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A: There are those who suspect Wildflower Center volunteers are the culpable and capable culprits. Yet, others think staff members play some, albeit small, role. You can torture us with your plant questions, but we will never reveal the Green Guru's secret identity.

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Thursday - July 05, 2012

From: Austin, TX
Region: Select Region
Topic: Non-Natives
Title: Non-native Lavender Problem in Austin, TX
Answered by: Joe Marcus


I am having a problem with two of my lavender plants and was hoping I could send a photo of each to get your opinion. I've been growing rosemary and lavender successfully for quite sometime and am aware that typically the problem is too much water or not enough soil drainage but one plant was in a pot that seemed like it had too many drainage homes in it so I planted it in the ground where I have several rosemary plant doing well and it got even worse. The leaves are turning grey, then brown. My other lavender plant is in a pit it's been in for quite a long time and had been doing great. In fact where it was previously, I was worried it got too much sprinkler action but it was thriving. I moved to the front yard to an equally sunny spot and the longer older leaves seem to be turning yellow, then brown. From research that seems to be a typical sign of too much water but it's getting less water now than previously. The first specimen I spoke of is almost dead and might be a lost cause but I'd sure like to know what I'm doing wrong!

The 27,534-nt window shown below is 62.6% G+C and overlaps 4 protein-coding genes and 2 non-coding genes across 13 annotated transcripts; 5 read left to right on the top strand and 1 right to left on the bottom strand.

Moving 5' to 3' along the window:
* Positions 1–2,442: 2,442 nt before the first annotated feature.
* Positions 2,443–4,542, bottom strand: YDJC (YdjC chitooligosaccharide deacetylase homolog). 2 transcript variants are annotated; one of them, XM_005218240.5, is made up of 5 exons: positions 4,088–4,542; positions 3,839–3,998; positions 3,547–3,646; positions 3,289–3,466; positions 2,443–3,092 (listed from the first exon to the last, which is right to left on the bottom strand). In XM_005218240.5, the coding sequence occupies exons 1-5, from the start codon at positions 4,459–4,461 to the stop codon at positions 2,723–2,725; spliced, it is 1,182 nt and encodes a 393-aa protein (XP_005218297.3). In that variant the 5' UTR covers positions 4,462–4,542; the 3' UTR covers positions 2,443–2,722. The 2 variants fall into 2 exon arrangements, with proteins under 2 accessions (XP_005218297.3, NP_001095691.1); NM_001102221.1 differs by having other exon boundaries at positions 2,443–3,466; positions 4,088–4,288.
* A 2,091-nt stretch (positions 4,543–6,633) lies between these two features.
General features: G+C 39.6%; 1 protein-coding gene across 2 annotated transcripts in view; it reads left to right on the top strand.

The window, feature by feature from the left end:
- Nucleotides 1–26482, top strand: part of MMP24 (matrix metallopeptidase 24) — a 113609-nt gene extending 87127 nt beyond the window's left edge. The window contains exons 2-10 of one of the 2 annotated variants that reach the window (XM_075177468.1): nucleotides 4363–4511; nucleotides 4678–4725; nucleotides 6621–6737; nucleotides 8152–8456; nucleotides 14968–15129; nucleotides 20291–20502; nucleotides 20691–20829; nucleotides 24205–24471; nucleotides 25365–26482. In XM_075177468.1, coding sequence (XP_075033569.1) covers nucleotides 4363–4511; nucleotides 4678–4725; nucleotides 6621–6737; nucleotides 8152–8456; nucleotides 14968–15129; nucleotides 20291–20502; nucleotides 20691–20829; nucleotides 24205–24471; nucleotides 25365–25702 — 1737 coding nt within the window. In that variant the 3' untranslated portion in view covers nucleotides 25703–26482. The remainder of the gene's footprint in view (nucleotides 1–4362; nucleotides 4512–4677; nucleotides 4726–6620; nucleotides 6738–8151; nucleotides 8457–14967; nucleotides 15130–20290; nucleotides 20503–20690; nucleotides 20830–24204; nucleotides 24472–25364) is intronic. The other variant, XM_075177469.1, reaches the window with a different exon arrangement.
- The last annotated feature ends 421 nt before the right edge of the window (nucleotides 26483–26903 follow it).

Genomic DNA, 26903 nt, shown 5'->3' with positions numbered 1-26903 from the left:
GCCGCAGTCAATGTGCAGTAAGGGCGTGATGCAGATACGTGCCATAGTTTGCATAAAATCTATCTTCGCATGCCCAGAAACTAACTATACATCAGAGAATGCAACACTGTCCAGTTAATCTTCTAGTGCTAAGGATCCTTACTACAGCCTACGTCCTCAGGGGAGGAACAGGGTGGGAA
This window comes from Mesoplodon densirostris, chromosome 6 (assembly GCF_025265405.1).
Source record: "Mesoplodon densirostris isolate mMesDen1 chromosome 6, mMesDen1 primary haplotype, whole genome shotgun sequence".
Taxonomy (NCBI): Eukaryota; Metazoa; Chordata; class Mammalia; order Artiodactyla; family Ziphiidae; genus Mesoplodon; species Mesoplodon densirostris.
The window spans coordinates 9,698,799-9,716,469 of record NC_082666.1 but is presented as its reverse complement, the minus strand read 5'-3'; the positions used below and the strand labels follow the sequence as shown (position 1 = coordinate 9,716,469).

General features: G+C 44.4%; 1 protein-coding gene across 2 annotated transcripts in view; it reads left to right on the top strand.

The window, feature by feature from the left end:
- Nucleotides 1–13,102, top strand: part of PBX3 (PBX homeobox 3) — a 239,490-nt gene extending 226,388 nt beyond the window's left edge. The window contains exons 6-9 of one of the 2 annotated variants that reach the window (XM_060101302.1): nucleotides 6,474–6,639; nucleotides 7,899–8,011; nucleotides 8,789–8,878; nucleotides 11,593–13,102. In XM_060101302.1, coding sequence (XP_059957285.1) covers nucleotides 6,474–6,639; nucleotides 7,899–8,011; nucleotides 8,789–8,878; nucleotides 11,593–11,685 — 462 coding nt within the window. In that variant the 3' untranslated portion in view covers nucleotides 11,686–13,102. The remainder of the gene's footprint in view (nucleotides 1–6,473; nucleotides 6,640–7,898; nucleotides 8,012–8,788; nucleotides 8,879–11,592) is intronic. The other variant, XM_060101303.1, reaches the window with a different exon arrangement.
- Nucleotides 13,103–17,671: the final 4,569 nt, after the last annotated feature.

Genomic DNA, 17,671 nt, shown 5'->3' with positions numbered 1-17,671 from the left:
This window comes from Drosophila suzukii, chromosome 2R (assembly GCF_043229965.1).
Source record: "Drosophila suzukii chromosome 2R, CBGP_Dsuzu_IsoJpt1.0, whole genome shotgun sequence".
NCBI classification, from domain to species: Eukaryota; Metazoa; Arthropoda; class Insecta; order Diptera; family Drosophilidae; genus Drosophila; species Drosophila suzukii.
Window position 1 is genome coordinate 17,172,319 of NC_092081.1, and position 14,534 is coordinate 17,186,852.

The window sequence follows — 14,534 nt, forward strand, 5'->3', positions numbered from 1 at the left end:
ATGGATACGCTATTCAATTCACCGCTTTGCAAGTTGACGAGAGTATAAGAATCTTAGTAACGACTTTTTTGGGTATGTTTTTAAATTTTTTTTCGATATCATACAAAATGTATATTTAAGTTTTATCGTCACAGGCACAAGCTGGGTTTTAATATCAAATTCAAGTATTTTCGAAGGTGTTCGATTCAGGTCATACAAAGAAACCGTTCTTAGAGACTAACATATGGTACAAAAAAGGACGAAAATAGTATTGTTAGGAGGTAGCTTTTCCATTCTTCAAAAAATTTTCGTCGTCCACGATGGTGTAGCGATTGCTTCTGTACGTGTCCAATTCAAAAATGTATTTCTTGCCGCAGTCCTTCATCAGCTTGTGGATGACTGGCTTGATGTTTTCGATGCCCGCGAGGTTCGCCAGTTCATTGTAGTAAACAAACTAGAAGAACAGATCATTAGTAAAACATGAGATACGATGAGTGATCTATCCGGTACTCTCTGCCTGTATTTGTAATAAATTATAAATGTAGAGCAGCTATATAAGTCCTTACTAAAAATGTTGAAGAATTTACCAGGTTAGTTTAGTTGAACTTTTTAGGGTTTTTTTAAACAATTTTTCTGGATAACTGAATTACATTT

We're very sorry, but we are not the correct resource to find answers to the questions you're asking.  Although the Lavenders (Lavendula spp.) are fairly well-adapted to central Texas, many people don't realize that none of the species are native to North America.  The focus of research and the extent of expertise of the Lady Bird Johnson Wildflower Center is limited to those plant native to North America.

An excellent resource for identification and culture information for non-native plants is the user forums of the Botanical Garden at the University of British Columbia.  Another resource is your county's AgriLife Extension Service agent.


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